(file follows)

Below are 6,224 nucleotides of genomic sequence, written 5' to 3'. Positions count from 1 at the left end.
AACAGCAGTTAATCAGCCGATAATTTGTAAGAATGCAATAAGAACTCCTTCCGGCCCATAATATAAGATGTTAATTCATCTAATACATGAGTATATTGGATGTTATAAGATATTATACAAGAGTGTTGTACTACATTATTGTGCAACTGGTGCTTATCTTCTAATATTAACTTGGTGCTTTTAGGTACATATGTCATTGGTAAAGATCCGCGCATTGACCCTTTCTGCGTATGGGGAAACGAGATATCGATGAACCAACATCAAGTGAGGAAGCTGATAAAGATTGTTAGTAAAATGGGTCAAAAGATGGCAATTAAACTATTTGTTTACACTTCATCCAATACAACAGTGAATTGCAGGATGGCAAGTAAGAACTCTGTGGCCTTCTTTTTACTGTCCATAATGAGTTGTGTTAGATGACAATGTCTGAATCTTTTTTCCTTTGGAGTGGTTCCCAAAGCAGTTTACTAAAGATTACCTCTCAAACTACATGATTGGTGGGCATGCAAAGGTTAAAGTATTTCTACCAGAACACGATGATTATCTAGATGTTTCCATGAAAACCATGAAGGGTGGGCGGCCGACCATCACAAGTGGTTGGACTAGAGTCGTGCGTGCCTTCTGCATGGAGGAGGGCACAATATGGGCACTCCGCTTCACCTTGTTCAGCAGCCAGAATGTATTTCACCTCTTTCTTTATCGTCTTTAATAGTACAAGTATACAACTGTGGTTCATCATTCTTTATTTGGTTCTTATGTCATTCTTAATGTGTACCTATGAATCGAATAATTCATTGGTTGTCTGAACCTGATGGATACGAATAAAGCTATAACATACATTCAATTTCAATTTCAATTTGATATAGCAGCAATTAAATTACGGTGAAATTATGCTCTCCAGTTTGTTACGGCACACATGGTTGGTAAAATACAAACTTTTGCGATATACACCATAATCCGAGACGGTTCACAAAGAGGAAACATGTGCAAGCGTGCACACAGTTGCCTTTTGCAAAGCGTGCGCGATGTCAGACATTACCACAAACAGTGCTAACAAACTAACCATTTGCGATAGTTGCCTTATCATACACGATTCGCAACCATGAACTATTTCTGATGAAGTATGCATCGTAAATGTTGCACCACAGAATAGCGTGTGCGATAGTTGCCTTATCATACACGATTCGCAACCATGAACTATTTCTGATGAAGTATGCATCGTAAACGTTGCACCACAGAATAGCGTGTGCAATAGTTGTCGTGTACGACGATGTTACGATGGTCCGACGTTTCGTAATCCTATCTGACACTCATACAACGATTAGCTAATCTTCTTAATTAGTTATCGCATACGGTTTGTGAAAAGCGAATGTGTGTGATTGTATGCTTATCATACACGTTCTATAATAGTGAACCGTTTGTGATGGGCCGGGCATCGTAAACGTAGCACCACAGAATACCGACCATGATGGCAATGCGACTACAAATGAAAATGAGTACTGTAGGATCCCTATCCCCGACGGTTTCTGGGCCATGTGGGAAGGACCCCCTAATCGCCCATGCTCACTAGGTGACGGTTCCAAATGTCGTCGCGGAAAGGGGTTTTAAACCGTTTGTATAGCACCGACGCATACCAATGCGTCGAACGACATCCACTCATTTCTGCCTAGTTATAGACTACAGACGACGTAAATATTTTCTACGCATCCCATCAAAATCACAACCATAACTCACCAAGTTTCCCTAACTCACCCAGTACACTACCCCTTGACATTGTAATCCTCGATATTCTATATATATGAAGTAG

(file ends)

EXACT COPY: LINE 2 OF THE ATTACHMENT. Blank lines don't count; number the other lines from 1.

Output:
AACAGCAGTTAATCAGCCGATAATTTGTAAGAATGCAATAAGAACTCCTTCCGGCCCATAATATAAGATGTTAATTCATCTAATACATGAGTATATTGGATGTTATAAGATATTATACAAGAGTGTTGTACTACATTATTGTGCAACTGGTGCTTATCTTCTAATATTAACTTGGTGCTTTTAGGTACATATGTCATTGGTAAAGATCCGCGCATTGACCCTTTCTGCGTATGGGGAAACGAGATATCGATGAACCAACATCAAGTGAGGAAGCTGATAAAGATTGTTAGTAAAATGGGTCAAAAGATGGCAATTAAACTATTTGTTTACACTTCATCCAATACAACAGTGAATTGCAGGATGGCAAGTAAGAACTCTGTGGCCTTCTTTTTACTGTCCATAATGAGTTGTGTTAGATGACAATGTCTGAATCTTTTTTCCTTTGGAGTGGTTCCCAAAGCAGTTTACTAAAGATTACCTCTCAAACTACATGATTGGTGGGCATGCAAAGGTTAAAGTATTTCTACCAGAACACGATGATTATCTAGATGTTTCCATGAAAACCATGAAGGGTGGGCGGCCGACCATCACAAGTGGTTGGACTAGAGTCGTGCGTGCCTTCTGCATGGAGGAGGGCACAATATGGGCACTCCGCTTCACCTTGTTCAGCAGCCAGAATGTATTTCACCTCTTTCTTTATCGTCTTTAATAGTACAAGTATACAACTGTGGTTCATCATTCTTTATTTGGTTCTTATGTCATTCTTAATGTGTACCTATGAATCGAATAATTCATTGGTTGTCTGAACCTGATGGATACGAATAAAGCTATAACATACATTCAATTTCAATTTCAATTTGATATAGCAGCAATTAAATTACGGTGAAATTATGCTCTCCAGTTTGTTACGGCACACATGGTTGGTAAAATACAAACTTTTGCGATATACACCATAATCCGAGACGGTTCACAAAGAGGAAACATGTGCAAGCGTGCACACAGTTGCCTTTTGCAAAGCGTGCGCGATGTCAGACATTACCACAAACAGTGCTAACAAACTAACCATTTGCGATAGTTGCCTTATCATACACGATTCGCAACCATGAACTATTTCTGATGAAGTATGCATCGTAAATGTTGCACCACAGAATAGCGTGTGCGATAGTTGCCTTATCATACACGATTCGCAACCATGAACTATTTCTGATGAAGTATGCATCGTAAACGTTGCACCACAGAATAGCGTGTGCAATAGTTGTCGTGTACGACGATGTTACGATGGTCCGACGTTTCGTAATCCTATCTGACACTCATACAACGATTAGCTAATCTTCTTAATTAGTTATCGCATACGGTTTGTGAAAAGCGAATGTGTGTGATTGTATGCTTATCATACACGTTCTATAATAGTGAACCGTTTGTGATGGGCCGGGCATCGTAAACGTAGCACCACAGAATACCGACCATGATGGCAATGCGACTACAAATGAAAATGAGTACTGTAGGATCCCTATCCCCGACGGTTTCTGGGCCATGTGGGAAGGACCCCCTAATCGCCCATGCTCACTAGGTGACGGTTCCAAATGTCGTCGCGGAAAGGGGTTTTAAACCGTTTGTATAGCACCGACGCATACCAATGCGTCGAACGACATCCACTCATTTCTGCCTAGTTATAGACTACAGACGACGTAAATATTTTCTACGCATCCCATCAAAATCACAACCATAACTCACCAAGTTTCCCTAACTCACCCAGTACACTACCCCTTGACATTGTAATCCTCGATATTCTATATATATGAAGTAG